“She wrote her stories in longhand when she wasn’t in pain. I typed up the pages for her. It made her happy.”
“In the end, she just wanted to eat fruit—and chocolate! Oh, she would eat chocolate by the kilogram.”
“We have that in common,” I say. “Death by chocolate seems an appropriate end.”
“My wife was so ill for such a long time,” he adds. “It was almost a relief when—”
We look at each other. He’s shocked at what he’s revealed, putting one of his hands to his mouth—to take back the words.
But I understand. When we don’t have someone to talk with, we end up disclosing the deepest secrets of our hearts to perfect strangers.
I cried in the arms of a cashier at the dry cleaners on the day my father died.
I never stepped foot back inside the place again.
🜋 🜋 🜋
A week later, I still think of Oskar, overjoyed when I spy him coming into the library.
“Aoife,” he says, smiling, showing all of his teeth. He is carrying a pretty green and red gift bag.
“Oskar!” I reply, coming down from a stepstool. The books can wait to be reshelved.
“I wanted to thank you for helping me with my overdue books.”
“Oh, it’s—it’s no trouble at all.” I find myself stuttering. “Your tax dollars at work.”
“I brought you this.” Unceremoniously, he hands me a gift.
I take it, pulling out a heart-shaped box, more appropriate for Valentine’s Day than Christmas.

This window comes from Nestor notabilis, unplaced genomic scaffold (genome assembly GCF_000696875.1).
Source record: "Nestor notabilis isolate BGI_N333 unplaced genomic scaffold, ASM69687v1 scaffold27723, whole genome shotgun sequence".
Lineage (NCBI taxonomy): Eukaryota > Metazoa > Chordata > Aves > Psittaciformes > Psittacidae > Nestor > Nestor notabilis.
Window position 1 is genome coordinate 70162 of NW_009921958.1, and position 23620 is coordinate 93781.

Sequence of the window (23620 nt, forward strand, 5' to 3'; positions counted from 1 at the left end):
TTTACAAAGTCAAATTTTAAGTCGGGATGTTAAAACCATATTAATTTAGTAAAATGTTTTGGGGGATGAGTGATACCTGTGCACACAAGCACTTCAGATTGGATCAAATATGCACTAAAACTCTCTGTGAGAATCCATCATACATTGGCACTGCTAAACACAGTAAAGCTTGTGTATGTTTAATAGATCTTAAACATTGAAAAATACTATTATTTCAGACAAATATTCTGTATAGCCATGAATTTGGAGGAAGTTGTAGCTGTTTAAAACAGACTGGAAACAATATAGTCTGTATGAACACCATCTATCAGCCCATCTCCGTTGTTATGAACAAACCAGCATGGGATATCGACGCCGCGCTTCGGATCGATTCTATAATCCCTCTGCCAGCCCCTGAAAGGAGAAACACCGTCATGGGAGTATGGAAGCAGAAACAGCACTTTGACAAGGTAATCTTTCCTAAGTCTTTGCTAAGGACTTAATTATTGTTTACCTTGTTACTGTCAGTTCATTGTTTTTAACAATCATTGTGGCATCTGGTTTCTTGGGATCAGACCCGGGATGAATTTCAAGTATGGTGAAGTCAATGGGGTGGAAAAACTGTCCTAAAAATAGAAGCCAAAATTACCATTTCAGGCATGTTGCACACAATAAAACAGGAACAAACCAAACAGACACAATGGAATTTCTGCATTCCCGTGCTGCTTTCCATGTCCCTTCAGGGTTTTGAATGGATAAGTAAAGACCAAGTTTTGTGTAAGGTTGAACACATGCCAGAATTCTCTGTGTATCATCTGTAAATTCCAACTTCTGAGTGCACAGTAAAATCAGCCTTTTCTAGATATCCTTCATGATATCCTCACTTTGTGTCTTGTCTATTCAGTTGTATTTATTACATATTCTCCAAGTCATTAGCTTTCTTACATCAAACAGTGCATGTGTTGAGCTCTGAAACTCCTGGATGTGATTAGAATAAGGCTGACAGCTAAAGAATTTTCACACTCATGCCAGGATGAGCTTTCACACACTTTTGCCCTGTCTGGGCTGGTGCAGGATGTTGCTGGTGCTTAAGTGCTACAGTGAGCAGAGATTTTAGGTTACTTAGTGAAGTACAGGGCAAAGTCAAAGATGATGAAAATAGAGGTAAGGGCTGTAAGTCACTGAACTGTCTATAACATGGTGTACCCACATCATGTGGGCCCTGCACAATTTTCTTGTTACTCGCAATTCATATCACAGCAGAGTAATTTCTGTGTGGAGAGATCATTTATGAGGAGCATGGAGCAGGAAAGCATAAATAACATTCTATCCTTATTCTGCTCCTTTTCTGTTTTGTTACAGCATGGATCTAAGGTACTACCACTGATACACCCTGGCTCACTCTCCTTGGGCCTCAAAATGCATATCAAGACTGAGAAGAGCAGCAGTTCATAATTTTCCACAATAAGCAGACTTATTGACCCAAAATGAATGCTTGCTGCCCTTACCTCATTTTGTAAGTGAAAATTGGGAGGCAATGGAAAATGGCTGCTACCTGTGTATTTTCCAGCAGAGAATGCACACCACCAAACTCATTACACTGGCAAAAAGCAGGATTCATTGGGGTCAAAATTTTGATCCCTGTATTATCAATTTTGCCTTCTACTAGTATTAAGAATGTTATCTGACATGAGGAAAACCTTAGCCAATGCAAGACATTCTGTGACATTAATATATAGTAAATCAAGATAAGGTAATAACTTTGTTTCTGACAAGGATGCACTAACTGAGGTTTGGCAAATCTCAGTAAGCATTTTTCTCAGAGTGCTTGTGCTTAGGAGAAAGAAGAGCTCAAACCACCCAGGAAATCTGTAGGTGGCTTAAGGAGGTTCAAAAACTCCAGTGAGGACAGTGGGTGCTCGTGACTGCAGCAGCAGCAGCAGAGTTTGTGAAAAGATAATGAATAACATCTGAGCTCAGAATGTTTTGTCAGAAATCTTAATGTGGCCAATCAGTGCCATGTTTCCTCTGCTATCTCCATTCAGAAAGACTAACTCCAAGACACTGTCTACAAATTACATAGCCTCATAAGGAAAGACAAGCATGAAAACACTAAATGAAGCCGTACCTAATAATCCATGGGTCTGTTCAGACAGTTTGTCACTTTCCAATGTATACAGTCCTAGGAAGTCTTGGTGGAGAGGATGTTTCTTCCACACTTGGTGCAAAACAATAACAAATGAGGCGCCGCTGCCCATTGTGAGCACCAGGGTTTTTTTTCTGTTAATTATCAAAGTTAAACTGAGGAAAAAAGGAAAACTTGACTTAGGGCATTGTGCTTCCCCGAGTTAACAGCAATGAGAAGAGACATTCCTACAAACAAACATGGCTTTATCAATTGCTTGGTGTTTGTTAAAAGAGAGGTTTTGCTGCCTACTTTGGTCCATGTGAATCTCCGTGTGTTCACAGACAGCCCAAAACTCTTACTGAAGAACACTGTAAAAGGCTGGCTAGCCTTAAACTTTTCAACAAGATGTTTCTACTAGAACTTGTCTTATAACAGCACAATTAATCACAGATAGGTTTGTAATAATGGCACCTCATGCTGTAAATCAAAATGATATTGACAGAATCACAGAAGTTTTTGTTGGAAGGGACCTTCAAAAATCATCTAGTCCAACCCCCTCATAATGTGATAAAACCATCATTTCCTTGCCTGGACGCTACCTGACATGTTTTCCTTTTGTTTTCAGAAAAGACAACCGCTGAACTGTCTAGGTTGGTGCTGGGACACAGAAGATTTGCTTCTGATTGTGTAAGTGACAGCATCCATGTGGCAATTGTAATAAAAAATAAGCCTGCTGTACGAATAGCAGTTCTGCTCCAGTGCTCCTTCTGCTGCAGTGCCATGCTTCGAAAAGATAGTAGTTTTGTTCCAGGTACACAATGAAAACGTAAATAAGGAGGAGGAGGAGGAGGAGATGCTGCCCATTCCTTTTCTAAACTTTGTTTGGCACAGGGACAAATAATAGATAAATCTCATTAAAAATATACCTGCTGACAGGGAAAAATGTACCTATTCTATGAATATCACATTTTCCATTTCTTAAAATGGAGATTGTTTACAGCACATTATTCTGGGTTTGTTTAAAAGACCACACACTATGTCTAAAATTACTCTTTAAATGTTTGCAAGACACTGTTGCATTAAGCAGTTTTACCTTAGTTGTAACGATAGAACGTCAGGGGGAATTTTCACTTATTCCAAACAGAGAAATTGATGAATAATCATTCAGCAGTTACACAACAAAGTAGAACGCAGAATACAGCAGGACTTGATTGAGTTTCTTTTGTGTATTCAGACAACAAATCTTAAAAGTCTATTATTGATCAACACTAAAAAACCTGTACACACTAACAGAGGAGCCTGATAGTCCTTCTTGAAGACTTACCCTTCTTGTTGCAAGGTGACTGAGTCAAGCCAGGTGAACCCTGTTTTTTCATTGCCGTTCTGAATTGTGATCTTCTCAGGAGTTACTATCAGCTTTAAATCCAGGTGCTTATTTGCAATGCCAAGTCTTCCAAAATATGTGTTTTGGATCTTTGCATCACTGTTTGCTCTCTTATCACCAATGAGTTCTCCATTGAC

“Chocolate-covered strawberries. I hope you like them.”
“Oh, I’m sure I will. I love them,” I confess.
Frances looks over her glasses at us, calculating how close we are standing together, diplomatically looking away.
“Aoife, do you think we could have dinner together sometime?”
“Sometime? When is sometime?”
“Tonight. We could have dinner sometime tonight.”
“I’m off at 6:00,” I whisper conspiratorially, putting my hand on his arm.
“I will come by at 5:30 and wait for you in the periodical section.”
“Perfect,” I say because it is.
He gives me a little wave as he leaves. I stand there and look after him, long after he’s left.
“Who is that?” Frances asks, but I ignore her.
At sixty-three years old, I am holding a box of chocolate-covered strawberries.
“I said, who is that?” Frances repeats.
“That is Oskar Raskind,” I say, grinning like a schoolgirl.
“Hmph,” Frances grunts, returning to stamp overdue notices.
As for me, I walk to the stacks in the heart of nonfiction to find the books Melvil Dewey has systematically organized for me.
Carefully arranged in the mid-650s is what I am looking for: Management of personal and family life. Social skills. Care of face, skin, hair, nails. Dating.